Clinical Drug Investigation

, Volume 32, Issue 5, pp 339–351

Effects of Bilastine on T-wave Morphology and the QTc Interval

A Randomized, Double-Blind, Placebo-Controlled, Thorough QTc Study

Authors

    • Medical Informatics Group (MI), Department of Health Science and TechnologyAalborg University
  • Johannes J. Struijk
    • Medical Informatics Group (MI), Department of Health Science and TechnologyAalborg University
  • Jørgen K. Kanters
    • Department of Cardiology PGentofte University Hospital
    • Danish National Research Foundation, Centre for Cardiac Arrhythmia (DARC), Laboratory of Experimental CardiologyUniversity of Copenhagen
    • Department of Cardiology S, Aalborg HospitalAarhus University Hospitals
  • Mads P. Andersen
    • Center for Sensory Motor Interaction (SMI), Department of Health Science and TechnologyAalborg University
  • Egon Toft
    • Center for Sensory Motor Interaction (SMI), Department of Health Science and TechnologyAalborg University
  • Beno⩼ Tyl
    • Department of CardiologyRobert Ballanger’s Hospital
Original Research Article

DOI: 10.2165/11599270-000000000-00000

Cite this article as:
Graff, C., Struijk, J.J., Kanters, J.K. et al. Clin Drug Investig (2012) 32: 339. doi:10.2165/11599270-000000000-00000

Abstract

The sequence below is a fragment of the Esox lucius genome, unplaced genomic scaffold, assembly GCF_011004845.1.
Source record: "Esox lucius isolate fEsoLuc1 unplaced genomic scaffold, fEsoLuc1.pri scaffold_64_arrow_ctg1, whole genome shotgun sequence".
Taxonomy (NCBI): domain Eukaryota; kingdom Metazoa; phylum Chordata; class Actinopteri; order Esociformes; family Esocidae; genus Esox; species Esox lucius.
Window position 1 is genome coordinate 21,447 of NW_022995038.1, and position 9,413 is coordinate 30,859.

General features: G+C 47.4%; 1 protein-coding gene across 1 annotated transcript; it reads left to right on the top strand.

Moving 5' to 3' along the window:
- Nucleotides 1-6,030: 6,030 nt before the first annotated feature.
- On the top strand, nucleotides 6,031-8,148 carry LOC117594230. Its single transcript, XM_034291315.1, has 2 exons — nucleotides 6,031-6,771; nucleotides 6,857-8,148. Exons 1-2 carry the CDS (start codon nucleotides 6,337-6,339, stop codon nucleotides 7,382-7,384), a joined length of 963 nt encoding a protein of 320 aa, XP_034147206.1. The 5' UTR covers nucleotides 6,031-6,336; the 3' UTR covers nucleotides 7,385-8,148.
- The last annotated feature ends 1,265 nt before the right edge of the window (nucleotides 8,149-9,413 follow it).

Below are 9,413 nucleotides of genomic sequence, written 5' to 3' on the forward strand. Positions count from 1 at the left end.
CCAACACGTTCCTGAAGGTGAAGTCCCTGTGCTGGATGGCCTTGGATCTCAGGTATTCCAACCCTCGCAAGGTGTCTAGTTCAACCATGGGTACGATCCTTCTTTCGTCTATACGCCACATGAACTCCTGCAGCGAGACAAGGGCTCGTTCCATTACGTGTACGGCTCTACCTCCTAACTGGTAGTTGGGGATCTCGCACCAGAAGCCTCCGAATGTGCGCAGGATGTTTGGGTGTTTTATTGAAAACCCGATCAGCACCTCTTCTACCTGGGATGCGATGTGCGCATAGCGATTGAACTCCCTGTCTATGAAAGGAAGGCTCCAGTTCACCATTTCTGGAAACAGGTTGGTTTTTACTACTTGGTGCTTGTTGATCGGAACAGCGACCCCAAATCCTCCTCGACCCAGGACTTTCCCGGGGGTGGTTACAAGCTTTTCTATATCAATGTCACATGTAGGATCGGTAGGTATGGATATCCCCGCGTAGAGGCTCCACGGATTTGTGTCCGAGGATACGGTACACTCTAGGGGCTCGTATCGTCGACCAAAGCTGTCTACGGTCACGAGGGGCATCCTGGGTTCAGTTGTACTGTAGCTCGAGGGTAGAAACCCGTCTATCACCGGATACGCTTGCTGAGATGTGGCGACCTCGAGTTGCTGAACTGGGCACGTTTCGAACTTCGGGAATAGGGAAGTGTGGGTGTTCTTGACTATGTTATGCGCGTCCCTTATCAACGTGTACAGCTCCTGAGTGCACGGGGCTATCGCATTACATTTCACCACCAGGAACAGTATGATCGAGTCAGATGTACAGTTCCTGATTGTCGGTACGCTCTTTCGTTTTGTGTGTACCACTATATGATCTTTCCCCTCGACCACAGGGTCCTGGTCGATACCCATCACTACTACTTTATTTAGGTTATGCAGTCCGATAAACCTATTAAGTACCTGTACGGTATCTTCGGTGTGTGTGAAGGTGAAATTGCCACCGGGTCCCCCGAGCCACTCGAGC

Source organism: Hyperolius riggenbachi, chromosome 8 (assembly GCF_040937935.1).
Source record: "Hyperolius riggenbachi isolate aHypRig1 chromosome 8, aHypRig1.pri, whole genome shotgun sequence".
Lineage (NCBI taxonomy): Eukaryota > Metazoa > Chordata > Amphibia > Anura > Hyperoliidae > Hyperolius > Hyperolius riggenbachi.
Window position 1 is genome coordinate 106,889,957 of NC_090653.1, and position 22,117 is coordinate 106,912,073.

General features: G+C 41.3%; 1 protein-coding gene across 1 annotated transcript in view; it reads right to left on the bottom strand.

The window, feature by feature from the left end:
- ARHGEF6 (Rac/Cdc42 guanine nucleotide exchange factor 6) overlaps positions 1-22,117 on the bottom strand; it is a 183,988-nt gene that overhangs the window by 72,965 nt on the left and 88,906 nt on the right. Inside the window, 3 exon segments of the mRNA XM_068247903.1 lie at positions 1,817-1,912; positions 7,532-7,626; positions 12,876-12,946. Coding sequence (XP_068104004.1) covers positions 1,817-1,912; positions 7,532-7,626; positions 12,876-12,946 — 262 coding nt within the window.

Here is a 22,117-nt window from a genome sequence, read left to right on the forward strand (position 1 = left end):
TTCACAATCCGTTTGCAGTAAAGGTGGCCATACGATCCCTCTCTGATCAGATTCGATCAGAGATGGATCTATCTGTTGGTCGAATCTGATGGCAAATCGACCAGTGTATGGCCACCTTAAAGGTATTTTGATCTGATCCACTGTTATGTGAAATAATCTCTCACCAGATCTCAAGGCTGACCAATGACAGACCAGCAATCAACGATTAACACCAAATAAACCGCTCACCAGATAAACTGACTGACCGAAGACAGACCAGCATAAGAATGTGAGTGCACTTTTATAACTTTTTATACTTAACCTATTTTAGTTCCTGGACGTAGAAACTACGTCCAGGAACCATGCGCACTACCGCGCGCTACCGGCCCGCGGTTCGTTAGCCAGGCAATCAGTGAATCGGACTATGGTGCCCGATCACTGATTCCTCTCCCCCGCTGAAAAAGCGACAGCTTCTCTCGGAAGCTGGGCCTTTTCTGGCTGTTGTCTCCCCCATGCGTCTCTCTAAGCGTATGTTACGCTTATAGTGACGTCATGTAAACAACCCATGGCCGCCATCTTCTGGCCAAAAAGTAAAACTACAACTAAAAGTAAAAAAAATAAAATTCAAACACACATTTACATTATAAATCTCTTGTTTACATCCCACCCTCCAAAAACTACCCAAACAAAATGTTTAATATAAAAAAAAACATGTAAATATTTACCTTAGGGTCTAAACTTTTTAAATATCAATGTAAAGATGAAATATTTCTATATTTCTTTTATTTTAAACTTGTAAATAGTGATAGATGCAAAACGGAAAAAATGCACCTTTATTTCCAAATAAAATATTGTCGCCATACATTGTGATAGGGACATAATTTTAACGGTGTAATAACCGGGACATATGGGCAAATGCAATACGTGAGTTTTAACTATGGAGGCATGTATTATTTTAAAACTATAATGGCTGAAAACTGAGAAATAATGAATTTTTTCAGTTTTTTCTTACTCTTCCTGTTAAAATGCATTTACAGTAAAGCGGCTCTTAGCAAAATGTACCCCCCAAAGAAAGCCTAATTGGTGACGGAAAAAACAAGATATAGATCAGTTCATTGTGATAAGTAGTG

Background and Objectives: The International Conference of Harmonisation (ICH) E14 guideline for thorough QT studies requires assessing the propensity of new non-antiarrhythmic drugs to affect cardiac repolarization. The present study investigates whether a composite ECG measure of T-wave morphology (Morphology Combination Score [MCS]) can be used together with the heart rate corrected QT interval (QTc) in a fully ICH E14-compliant thorough QT study to exclude clinically relevant repolarization effects of bilastine, a novel antihistamine.

Methods: Thirty participants in this crossover study were randomly assigned to receive placebo, moxifloxacin 400 mg, bilastine at therapeutic and supratherapeutic doses (20 and 100 mg) and bilastine 20 mg co-administered with ketoconazole 400 mg. Resting ECGs recorded at 12 nominal time points before and after treatments were used to determine Fridericia corrected QTc (QTcF) and MCS from the T-wave characteristics: asymmetry, flatness and notching.

Results: There were no effects of bilastine monotherapy (20 and 100 mg) on MCS or QTcF at those study times where the bilastine plasma concentrations were highest. MCS changes for bilastine monotherapy did not exceed the normal intrasubject variance of T-wave shapes for triplicate ECG recordings. Maximum QTcF prolongation for bilastine monotherapy was 5 ms or less: 3.8 ms (90% CI 0.3, 7.3 ms) for bilastine 20 mg and 5.0 ms (90% CI 2.0, 8.0 ms) for bilastine 100 mg. There were no indications of bilastine inducing larger repolarization effects on T-wave morphology as compared with the QTcF interval, as evidenced by the similarity of z-score equivalents for placebo-corrected changes in MCS and QTcF values.

Conclusion: This study shows that bilastine, at therapeutic and supratherapeutic dosages, does not induce any effects on T-wave morphology or QTcF. These results confirm the absence of an effect for bilastine on cardiac repolarization.

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© Adis Data Information BV 2012